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Wednesday, January 19, 2011

Phoenix Arizona Mormon Temple Parking

I've written about the Phoenix Arizona Temple before but I specifically want to address traffic and parking controversies which seem to be escalating in the debate.

See former posts:

The Church has done extensive parking and traffic studies and the Temple must comply with city ordinances concerning the parking it provides. Calmly and logically, I want to point out a few things about numbers.

How much traffic the Temple will produce and how many parking spaces are needed is something only the Church can determine with any accuracy. Certain facts, known only to the Church and controlled by the Church are crucial.

For example:

1. The Church carefully controls numbers. Mormons are assigned to a congregation based on geography. Each congregation is assigned to a larger unit called a stake and a certain number of stakes make up a temple district. If Church growth increases these boundary lines for each of these groupings change. The Church can and will control temple traffic and parking so that it won't exceed what the area is capable of handling.

2. The Temple will Have Limited, Knowable Attendance. Only Mormons that meet certain restrictions are allowed to enter Temples. The Church knows exactly who they are and how many of them there are. Mormons have to show their special passes, so to speak, in order to enter. Based on other temple traffic and meticulous statistics the Church can accurately say how "busy" the temple will be.

3. The Church Must Comply With Parking Ordinance Requirements but they probably exceed the parking needs of the actual Temple needs. As the special Phoenix Temple web site points out:

The temple’s purpose is to accommodate small groups throughout the day rather than large congregations at one time, and so traffic flow is well within the capacity of local roads to handle. Ample parking is available on site.
Local ordinances are based on typical religious worship -- worshipers attending a particular event at the same time for example. Temples don't operate this way. So, really, local ordinances are ill suited to apply to them.


Obviously, localities cannot write separate ordinances for Mormon temples just because they are different. But, because of the very different nature of temple traffic and parking the local ordinances probably require much more parking than is actually needed. The web site suggests this:

The amount of parking proposed is in excess of the parking required by the City code. An option, which we hope to avoid, would be an above-ground parking structure. By experience we know that temple neighbors have preferred to see meticulously cared-for landscaping rather than extra parking which would stand vacant.
Surely Phoenix citizens would prefer fewer parking spaces if they aren't needed.

4. Counting rooms in the Temple design and extrapolating traffic and parking numbers isn't accurate. In a Arizona news article:
Neighborhood organizer Scott Anderson said the numbers don't add up. Anderson said he counted 133 rooms in the temple rendering and the city calculated parking using only 25 rooms.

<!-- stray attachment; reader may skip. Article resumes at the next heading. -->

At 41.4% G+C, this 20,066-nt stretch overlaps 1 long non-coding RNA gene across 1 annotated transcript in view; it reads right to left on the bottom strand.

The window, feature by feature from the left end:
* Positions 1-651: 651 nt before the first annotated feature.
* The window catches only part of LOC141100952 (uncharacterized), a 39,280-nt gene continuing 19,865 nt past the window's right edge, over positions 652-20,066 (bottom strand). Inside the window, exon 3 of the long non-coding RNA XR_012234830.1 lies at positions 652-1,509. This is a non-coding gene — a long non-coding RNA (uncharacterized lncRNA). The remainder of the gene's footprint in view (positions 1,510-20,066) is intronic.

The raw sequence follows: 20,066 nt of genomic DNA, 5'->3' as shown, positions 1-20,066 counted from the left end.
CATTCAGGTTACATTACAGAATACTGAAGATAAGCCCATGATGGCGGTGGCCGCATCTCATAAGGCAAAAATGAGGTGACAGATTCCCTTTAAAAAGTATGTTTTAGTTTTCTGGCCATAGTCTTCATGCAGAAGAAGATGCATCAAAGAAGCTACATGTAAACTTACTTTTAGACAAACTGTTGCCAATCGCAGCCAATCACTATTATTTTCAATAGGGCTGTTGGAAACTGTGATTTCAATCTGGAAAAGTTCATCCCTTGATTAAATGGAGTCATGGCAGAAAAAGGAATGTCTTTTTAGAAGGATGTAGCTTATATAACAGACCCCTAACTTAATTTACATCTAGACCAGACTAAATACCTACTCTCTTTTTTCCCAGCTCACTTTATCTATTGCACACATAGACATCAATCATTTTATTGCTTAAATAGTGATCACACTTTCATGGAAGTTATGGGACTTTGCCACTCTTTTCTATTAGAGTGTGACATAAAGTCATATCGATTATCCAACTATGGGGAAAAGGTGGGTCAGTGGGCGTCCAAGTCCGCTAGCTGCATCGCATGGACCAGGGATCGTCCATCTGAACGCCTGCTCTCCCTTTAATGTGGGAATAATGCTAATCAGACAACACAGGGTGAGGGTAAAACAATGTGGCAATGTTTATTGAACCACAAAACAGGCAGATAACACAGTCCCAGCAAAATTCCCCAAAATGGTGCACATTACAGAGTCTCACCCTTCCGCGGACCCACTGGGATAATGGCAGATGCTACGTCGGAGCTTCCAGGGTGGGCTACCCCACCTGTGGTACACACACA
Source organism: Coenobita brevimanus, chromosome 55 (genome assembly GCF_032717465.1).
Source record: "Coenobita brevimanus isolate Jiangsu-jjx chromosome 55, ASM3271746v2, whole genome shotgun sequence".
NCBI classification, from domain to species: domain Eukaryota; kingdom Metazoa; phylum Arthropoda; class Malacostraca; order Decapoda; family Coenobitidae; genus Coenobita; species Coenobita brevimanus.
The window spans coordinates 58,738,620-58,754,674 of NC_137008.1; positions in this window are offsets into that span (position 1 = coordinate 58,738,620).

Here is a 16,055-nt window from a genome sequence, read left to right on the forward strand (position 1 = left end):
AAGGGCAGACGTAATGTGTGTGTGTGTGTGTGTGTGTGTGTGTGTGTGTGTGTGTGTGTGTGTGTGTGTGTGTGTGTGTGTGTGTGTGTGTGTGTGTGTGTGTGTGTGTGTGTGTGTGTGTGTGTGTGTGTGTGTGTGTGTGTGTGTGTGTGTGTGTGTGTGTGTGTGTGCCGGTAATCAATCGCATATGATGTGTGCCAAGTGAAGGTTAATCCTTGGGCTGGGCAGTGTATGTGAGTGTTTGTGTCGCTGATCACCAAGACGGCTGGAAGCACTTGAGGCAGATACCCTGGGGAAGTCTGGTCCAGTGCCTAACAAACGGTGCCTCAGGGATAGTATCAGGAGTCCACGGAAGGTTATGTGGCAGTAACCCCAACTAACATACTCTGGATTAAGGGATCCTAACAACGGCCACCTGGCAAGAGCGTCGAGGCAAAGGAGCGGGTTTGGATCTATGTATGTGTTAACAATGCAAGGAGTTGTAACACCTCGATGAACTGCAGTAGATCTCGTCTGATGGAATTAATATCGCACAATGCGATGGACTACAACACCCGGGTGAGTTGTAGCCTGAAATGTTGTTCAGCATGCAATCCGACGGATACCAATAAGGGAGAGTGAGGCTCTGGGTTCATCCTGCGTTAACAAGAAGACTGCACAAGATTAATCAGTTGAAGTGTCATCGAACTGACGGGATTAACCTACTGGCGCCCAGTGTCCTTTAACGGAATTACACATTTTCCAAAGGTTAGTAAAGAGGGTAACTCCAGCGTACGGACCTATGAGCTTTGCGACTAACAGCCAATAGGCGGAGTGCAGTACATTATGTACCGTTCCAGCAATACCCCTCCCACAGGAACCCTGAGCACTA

Citizen concern over these issues is understandable but 133 rooms means basically nothing.

In the article the Church emphasized that much of the lower floor would be used for storage. If temples were busy with people they wouldn't be the quiet, contemplative places they are intended to be. Most of those rooms will rarely be in use at the same time but they are needed when they are needed.

For example, sealing rooms where weddings take place need to accommodate the size of the wedding party. Temple weddings are always small. Small rooms accommodate about a half dozen. A large sealing room would accommodate maybe 50 people. (I'm guessing based on what I have seen throughout the nation at temples I've visited.) Most of those 50 people would be family and arrive together in a handful of vehicles. Mormon weddings generally occur in the mornings.

Ordinance rooms that hold 70 people may be full on a Saturday morning at 10 a.m. but most of the time they are nearly empty. Maximum rooms and maximum occupancy is a poor criteria to evaluate temple traffic and parking needs. On its web site the Church shows a graph estimating temple traffic and what the neighborhood can handle. If the Church didn't estimate these things correctly then its ability to build future temples would be hampered.

When I go to the temple I generally stay there three hours. Yes, it takes that long, whether the temple is large like Washington D. C. or small like Phoenix will be.

The news article says:
The church's attorney, Paul Gilbert, emphasized that the site plans show 394 is more than ample parking for the temple. . . " 
Franky, I'm aghast. I cannot imagine a small temple needing that many parking spaces, even an urban one.

I don't want to minimize citizen concerns. But, only the Church is in a position to accurately measure or extrapolate numbers. And these citizen concerns are not new. They seem to accompany every temple build, but none of the concerns ever proves to be justified. In fact, it is generally the opposite.

On its web site for frequently asked questions, the Church answers all the concerns and provides video of Non-Mormons who live by other temples answering these concerns.

So, do your research. The information is freely available. Or, don't the temple opponents want actual facts?

1 comment:

  1. I can't imagine traffic would ever become a problem...parking maybe though :P
    Maybe they should ration it on Saturday's?

    ReplyDelete